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# TIFR 2013 problem 18 | Problem based on Limit

Try this problem from TIFR 2013 problem 18 based on limit.

Question: TIFR 2013 problem 18

True/False?

Let $P(x)= 1+x+ \frac{x^2}{2!} +... \frac{x^n}{n!}$ where n is a large positive integer. Then $\lim_{x\to\infty} \frac{e^x}{P(x)} = 1$

Hint:

n really doesn't matter!

Discussion:

As $x$ approaches 'infinity', both $e^x$ and $P(x)$ tends to 'infinity' (i.e, gets arbitrarily large).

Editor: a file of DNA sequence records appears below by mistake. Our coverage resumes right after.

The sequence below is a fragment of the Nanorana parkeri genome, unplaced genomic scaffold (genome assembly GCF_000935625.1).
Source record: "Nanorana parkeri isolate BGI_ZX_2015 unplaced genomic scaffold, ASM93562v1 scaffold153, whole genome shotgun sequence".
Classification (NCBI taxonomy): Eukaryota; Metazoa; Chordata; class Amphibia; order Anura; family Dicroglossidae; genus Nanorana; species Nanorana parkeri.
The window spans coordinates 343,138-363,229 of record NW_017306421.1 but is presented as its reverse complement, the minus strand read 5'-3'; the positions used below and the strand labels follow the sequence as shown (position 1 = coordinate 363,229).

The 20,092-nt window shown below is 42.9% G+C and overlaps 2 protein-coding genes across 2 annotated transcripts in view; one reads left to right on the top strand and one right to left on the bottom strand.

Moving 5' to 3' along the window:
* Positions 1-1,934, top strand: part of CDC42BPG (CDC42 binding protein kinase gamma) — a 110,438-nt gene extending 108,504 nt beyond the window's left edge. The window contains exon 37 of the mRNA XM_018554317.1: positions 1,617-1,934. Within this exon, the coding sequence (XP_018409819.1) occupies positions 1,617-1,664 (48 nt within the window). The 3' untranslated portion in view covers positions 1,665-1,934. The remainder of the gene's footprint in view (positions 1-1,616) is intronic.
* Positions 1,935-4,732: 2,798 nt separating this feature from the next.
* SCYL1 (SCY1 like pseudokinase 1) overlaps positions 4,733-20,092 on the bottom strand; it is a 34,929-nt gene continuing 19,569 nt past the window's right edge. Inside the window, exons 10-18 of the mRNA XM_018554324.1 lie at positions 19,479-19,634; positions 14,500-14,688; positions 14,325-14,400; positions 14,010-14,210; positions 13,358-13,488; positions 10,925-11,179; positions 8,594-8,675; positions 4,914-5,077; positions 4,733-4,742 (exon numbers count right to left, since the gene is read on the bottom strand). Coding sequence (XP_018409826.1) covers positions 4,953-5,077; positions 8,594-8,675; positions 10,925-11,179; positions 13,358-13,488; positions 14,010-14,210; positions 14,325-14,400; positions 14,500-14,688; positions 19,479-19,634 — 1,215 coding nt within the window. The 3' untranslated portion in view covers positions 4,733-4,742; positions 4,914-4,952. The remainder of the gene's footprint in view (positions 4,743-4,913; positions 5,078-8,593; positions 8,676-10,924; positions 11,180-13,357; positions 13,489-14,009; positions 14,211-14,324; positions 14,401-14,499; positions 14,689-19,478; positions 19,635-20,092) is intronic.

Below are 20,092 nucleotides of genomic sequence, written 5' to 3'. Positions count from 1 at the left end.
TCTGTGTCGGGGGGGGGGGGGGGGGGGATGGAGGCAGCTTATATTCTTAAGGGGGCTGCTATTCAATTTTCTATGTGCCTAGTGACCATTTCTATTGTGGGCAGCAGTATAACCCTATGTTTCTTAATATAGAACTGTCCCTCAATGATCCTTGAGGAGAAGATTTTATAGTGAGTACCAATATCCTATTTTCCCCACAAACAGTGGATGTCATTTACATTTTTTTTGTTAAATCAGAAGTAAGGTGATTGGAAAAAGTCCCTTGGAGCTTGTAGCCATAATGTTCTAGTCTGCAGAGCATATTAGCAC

One could use L'Hospitals rule here. Without computation, the numerator $e^x$ when differentiated gives $e^x$ again. The denominator $P(x)$ when differentiated will give a polynomial of degree $n-1$. If $n-1=0$, i.e, the polynomial obtained by differentiating is a constant one, then the limit is simply limit of $e^x$ which is $\infty$. If $n-1 \neq 0$ then again L'Hospital rule is applicable since any non-constant polynomial has limit $\infty$.

Repeating the process sufficiently many times we will obtain a stage where numerator as always will remain $e^x$ and denominator will be some constant polynomial. So the limit will be $\infty$.

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